Parrot Fish Facts
The Scientific name for the Parrot Fish is Scaridae and is prevalently found in the shallows of tropical oceans worldwide. The Parrot Fish got its name because of its beak-like structure, which is in resemblance to the beak of a Parrot. They are considered to be a vital component of a marine ecosystem. There are approximately nine known species of Parrot Fish. Often described as having a thick mass and large scales; they appear in a variety of colors, which may change based on their sex or maturity.
Weird and Interesting facts
• It spins a cocoon of mucous around itself at night. This cocoon is a defense mechanism against predators such as eels and sharks. The cocoon allows the Parrot Fish to be alerted whenever a predator tries to penetrate it.
• This fish is credited for the production of sand. It does so by consuming algae, which is digested and then excreted as sand. It is said that one Parrot fish is able to turn one ton of coral into sand per year.
• This fish thrives in schools of about 40, led by a dominant male. They are also known to change sex numerous times throughout their lives.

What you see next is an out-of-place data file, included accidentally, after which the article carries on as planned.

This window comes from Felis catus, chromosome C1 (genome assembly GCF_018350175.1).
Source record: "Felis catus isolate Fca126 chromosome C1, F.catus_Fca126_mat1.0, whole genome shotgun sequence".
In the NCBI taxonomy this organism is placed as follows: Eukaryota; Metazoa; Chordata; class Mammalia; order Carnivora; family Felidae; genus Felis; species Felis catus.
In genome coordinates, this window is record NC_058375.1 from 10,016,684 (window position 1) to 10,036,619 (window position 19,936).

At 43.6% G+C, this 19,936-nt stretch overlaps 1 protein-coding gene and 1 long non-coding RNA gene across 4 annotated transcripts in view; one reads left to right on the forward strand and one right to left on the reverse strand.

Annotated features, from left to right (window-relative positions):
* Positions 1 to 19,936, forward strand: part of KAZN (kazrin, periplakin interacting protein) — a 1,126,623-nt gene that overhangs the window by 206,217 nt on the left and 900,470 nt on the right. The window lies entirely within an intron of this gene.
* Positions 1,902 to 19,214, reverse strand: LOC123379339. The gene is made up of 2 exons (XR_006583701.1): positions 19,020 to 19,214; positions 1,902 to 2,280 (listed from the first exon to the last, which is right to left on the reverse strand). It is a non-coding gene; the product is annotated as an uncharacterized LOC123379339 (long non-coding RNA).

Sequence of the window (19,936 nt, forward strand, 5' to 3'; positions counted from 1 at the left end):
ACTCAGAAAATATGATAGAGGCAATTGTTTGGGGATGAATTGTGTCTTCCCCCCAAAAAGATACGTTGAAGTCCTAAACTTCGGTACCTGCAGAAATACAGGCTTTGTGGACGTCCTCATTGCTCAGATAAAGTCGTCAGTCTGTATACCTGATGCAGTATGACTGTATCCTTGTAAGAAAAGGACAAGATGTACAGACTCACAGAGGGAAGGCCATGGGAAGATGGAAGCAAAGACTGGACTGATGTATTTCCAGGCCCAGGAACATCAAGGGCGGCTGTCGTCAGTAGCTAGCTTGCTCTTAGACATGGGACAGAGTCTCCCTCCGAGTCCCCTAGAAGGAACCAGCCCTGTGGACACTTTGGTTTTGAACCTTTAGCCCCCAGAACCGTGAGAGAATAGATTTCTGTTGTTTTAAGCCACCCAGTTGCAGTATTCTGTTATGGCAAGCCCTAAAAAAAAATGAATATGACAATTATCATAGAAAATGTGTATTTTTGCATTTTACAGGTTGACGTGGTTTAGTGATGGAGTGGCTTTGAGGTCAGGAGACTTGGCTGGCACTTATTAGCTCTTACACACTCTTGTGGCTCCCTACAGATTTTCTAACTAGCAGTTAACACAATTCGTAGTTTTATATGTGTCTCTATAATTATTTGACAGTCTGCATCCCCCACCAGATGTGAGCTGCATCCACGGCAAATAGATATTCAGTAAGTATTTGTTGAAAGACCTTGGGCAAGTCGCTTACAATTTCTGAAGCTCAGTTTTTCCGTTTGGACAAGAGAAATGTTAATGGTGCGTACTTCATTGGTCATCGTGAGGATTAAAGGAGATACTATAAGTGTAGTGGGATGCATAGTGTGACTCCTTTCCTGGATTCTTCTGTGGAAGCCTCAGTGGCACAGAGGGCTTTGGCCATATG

• They have two sets of teeth which are made of a substance considered to be of the hardest bio-minerals in the world; making it harder than gold, silver and copper. One set of teeth allows it to scrape off corals by the bit, the other set allows it to crush the pieces.
Most popular types of Parrot Fish
• Blue Parrot: as the name suggests are blue, with a yellow spot on its head, which fades as the fish matures. They can grow to be 12 to 30 inches long.
• Rainbow Parrot: Scientifically called Scarus Guacamaia is multicolored, usually with green, brown and faint orange. This type is dwindling in population, causing it to become rare and putting them on the near threatened list. They can grow to be 47 inches long, weighing as much as 40 pounds.
• Stop Light Parrot: Scientifically called Spansoma Vindie normally grows 12 to 18 inches long. They usually have a yellow spot which only becomes visible when they are mature.
The Parrot Fish is not recommended to populate aquariums, as they do not adapt well to captivity. They are quite delicate as they are prone to stress which can shorten their life span. They are also very important to the Ocean’s eco-system. Without them the coral reefs will die.